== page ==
Archbishop Anthony Fisher OP,
15 Jul 2017

St. Benedict's Church, Broadway

John Donne is remembered today as a metaphysical poet, and especially for phrases such as "for whom the bell tolls" and one-liners like "Love built on beauty, soon as beauty, dies" and "When a man dies, [his] chapter is not torn out of the book, but translated into a better language". In his own day, however, Donne's fame rested not on his verse so much as on his preaching, and it was for his sermons that he hoped to be remembered. After his own brother died for the Catholic faith, Donne defected to the Anglican establishment, married, was ordained and rose all the way to Dean of St. Paul's in London. But his Catholic petticoat often showed, as when he referred to Dominican theologians in his sermons, including St Thomas Aquinas, St Antoninus, Banez, Cano, Porrecta and Cajetan.

Many of his aphorisms seem especially apt to describe Dominican life. On finding one's identity in and through a community, Donne famously taught that "No man is an island, entire of itself; every man is a piece of the continent, a part of the main" - which is why we should "Never send to know for whom the bell tolls: it tolls for thee". Of the monastic-contemplative side of life he advised: "Be then thine own home, and in thyself dwell… Be thine own palace, or the world's thy gaol". Of the ascetical side: "Affliction is a treasure, and scarce any man hath enough of it". Of our search for truth: "Reason is our soul's left hand, faith her right". And of the deep happiness we find in union with God and service to others he said: "True joy is the earnest which we have of heaven". But before we hear more from Donne, we might ponder the words of the One who most inspired him.

In our Gospel this morning (Jn 15:9-17), Christ speaks to His apostles but also to each one of us in our personal vocation: "You did not choose me," He says, "No, I chose you". I taught you my commandments and to "abide in my love" by keeping them. After such a course of formation, "I no longer call you servants but friends", and I appoint you "to go out and bear fruit". If these instructions are for every Christian, there are hints, also, of the particular task of the preacher: "These words that I have spoken to you" - these words that you must now relay - are spoken "that my joy may be in you, and that your joy may be complete."

Complete joy in heaven and imperfect beatitude while on earth - what Donne called 'the earnests', foretastes or promises of heaven - these are the ultimate objects of our preaching. St Paul talked of being drunk not on spirits but on the Spirit (cf. Eph 5:18) and Fr Paul Murray OP takes his lead from this in his delightful book The New Wine of Dominican Spirituality: A Drink Called Happiness.1 Ever since "that joyful friar", St Dominic, Dominicans at their best have not just been absent-minded professors or dour-faced inquisitors, but evangelical, exuberant, exultant "celebrants of grace". We think of Blessed Reginald of Orleans, the scholar-preacher who was first to be clothed in the habit by Dominic. When asked "Are you ever sorry you took the Dominican habit?" he replied, "I very much doubt that there's been any merit in it for me at all, because I've always been so happy in the Order!" Dominicans, Murray argues, "learned to drink deeply from the wine of God's word, and became witnesses not only of certain great moral and doctrinal truths but also of an unimaginable joy." So much in modernity dumbs down and thins out not just what is true and good and beautiful, and so also what we count as happiness. But true evangelical preaching offers people God's plan for their happiness now and for all eternity, and hopefully not only persuades but magnetically attracts them to the true life, the good life, the beautiful life, the truly happy life!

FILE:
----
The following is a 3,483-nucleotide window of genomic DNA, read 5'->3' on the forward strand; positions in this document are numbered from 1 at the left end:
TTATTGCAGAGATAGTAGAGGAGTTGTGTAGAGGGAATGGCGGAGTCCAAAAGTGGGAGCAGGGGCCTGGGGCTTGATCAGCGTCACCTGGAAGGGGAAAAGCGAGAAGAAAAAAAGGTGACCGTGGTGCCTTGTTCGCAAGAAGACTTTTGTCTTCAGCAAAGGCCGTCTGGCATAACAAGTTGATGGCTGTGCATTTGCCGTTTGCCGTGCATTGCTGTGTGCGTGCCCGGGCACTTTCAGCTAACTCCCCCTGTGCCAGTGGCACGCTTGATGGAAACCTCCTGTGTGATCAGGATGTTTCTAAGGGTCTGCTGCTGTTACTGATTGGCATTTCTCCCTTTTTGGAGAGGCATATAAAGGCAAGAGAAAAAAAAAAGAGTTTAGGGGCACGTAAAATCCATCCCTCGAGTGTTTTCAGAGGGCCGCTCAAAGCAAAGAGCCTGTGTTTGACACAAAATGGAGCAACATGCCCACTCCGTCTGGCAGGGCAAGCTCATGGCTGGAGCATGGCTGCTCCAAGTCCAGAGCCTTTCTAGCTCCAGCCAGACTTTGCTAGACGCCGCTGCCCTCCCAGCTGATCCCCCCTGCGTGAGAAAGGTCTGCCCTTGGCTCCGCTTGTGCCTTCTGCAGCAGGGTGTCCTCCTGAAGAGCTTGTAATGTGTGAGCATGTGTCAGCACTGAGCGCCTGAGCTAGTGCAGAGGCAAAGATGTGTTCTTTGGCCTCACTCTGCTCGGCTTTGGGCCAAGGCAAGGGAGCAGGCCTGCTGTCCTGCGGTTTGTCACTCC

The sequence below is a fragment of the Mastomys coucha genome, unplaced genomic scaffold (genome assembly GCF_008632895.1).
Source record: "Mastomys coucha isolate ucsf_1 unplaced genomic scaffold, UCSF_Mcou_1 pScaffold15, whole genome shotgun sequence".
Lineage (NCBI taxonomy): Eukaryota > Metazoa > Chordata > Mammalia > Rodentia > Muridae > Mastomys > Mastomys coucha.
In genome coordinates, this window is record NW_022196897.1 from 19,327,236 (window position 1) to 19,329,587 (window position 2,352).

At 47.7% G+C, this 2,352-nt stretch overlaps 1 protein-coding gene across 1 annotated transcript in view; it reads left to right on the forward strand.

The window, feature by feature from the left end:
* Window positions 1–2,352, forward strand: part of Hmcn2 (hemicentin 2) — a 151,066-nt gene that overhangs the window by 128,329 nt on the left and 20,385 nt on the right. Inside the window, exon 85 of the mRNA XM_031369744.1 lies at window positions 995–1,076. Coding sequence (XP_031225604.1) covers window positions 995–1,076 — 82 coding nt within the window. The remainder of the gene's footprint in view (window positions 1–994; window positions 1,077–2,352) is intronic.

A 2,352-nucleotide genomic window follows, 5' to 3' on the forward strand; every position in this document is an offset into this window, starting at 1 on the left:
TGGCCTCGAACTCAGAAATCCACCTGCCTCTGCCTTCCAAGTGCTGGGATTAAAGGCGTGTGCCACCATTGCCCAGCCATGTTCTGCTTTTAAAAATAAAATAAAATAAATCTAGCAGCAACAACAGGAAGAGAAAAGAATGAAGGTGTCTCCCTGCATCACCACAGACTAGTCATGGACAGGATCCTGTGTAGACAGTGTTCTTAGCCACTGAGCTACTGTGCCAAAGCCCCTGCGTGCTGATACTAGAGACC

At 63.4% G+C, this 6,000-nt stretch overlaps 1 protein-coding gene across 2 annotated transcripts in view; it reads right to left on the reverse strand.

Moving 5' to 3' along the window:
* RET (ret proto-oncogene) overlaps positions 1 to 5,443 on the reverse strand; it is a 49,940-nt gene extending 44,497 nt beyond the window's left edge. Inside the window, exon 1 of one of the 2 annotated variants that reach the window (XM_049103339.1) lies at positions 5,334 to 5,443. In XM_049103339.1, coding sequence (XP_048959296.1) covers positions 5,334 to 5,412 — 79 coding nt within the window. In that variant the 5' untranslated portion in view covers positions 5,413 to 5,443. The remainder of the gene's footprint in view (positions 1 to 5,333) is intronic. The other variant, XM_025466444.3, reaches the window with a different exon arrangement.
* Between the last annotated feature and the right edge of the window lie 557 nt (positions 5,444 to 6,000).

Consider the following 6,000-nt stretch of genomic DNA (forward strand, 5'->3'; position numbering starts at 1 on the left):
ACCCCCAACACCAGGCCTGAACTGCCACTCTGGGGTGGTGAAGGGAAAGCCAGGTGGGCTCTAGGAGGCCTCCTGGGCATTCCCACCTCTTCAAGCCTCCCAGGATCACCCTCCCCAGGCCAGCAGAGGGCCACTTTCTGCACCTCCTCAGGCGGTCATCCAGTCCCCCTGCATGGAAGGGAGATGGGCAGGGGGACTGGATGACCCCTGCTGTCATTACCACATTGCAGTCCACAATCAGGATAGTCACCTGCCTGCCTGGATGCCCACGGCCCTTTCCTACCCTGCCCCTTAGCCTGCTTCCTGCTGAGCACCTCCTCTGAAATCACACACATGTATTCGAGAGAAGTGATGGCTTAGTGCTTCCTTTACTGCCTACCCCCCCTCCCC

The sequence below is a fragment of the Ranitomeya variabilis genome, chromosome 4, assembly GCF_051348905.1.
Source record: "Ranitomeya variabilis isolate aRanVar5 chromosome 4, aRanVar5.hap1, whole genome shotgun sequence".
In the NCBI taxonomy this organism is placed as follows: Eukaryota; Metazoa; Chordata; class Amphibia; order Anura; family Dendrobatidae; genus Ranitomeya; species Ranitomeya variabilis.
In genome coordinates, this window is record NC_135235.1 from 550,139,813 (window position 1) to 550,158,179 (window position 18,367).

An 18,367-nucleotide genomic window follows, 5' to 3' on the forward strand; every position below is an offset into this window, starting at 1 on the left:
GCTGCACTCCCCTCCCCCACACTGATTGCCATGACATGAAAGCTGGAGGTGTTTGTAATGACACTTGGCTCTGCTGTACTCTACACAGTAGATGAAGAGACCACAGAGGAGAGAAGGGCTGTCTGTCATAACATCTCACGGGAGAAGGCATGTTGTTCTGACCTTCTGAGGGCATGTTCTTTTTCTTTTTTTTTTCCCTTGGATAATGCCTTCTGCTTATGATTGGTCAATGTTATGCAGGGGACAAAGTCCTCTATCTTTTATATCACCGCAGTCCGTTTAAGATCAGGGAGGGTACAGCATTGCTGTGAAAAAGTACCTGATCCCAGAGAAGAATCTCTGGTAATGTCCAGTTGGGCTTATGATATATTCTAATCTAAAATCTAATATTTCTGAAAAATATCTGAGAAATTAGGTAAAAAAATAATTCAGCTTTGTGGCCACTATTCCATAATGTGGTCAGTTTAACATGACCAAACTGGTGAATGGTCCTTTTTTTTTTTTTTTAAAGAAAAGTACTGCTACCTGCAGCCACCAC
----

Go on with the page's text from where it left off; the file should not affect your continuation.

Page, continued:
How, then, are Robert and Lawrence to be living promises of the happiness of heaven, voices of the One who came that we might "have life - life to the full" (Jn 10:10), that we might "have joy - complete joy"? Well, we read in The Catholic Weekly that the boy from Bangalore has been a Hindu, an atheist, an agnostic, an Anglican and for more than a decade now, a settled Catholic. He's been a student of physics, of philosophy of science, of patristic and medieval studies, and finally those things required for a friar and priest. When first I met him, Kiran had the ability both to enthuse and exasperate people at the same time with his insatiable curiosity. I recall him joining some other young people kindly helping me move into the Watson's Bay presbytery. Kiran's job, it was, to put my books on the library shelves; but he wanted to read each one before shelving it and so we got very little heavy lifting out of him! As he pondered perennial and personal metaphysical questions, he gradually came to realise that the only answer was to be found in God. As John Donne said: "He must pull out his own eyes, and see no creature, before [a man] can say, he sees no God; He must be no man, and quench his reasonable soul, before he can say to himself, there is no God."